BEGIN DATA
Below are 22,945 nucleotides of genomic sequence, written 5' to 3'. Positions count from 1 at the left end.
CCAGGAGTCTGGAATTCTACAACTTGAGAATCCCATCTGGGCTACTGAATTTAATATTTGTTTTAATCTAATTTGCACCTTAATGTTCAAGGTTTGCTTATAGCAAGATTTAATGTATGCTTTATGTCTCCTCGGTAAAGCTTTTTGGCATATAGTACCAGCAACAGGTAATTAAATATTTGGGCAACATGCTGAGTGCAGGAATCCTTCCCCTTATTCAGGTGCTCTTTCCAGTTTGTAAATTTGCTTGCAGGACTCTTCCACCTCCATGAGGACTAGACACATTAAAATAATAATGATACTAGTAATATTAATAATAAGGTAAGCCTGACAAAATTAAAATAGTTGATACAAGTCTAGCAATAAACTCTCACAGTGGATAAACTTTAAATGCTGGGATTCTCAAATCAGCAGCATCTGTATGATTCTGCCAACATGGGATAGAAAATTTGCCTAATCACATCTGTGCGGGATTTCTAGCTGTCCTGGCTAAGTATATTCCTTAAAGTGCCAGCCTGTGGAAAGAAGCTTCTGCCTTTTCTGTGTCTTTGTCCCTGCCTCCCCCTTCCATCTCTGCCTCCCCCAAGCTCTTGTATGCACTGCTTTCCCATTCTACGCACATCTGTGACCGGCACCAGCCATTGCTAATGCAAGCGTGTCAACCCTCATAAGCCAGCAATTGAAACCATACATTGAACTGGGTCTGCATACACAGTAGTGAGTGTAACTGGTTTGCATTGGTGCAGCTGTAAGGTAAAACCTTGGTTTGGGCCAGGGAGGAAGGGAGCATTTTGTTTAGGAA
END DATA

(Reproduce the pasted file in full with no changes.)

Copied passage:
Below are 22,945 nucleotides of genomic sequence, written 5' to 3'. Positions count from 1 at the left end.
CCAGGAGTCTGGAATTCTACAACTTGAGAATCCCATCTGGGCTACTGAATTTAATATTTGTTTTAATCTAATTTGCACCTTAATGTTCAAGGTTTGCTTATAGCAAGATTTAATGTATGCTTTATGTCTCCTCGGTAAAGCTTTTTGGCATATAGTACCAGCAACAGGTAATTAAATATTTGGGCAACATGCTGAGTGCAGGAATCCTTCCCCTTATTCAGGTGCTCTTTCCAGTTTGTAAATTTGCTTGCAGGACTCTTCCACCTCCATGAGGACTAGACACATTAAAATAATAATGATACTAGTAATATTAATAATAAGGTAAGCCTGACAAAATTAAAATAGTTGATACAAGTCTAGCAATAAACTCTCACAGTGGATAAACTTTAAATGCTGGGATTCTCAAATCAGCAGCATCTGTATGATTCTGCCAACATGGGATAGAAAATTTGCCTAATCACATCTGTGCGGGATTTCTAGCTGTCCTGGCTAAGTATATTCCTTAAAGTGCCAGCCTGTGGAAAGAAGCTTCTGCCTTTTCTGTGTCTTTGTCCCTGCCTCCCCCTTCCATCTCTGCCTCCCCCAAGCTCTTGTATGCACTGCTTTCCCATTCTACGCACATCTGTGACCGGCACCAGCCATTGCTAATGCAAGCGTGTCAACCCTCATAAGCCAGCAATTGAAACCATACATTGAACTGGGTCTGCATACACAGTAGTGAGTGTAACTGGTTTGCATTGGTGCAGCTGTAAGGTAAAACCTTGGTTTGGGCCAGGGAGGAAGGGAGCATTTTGTTTAGGAA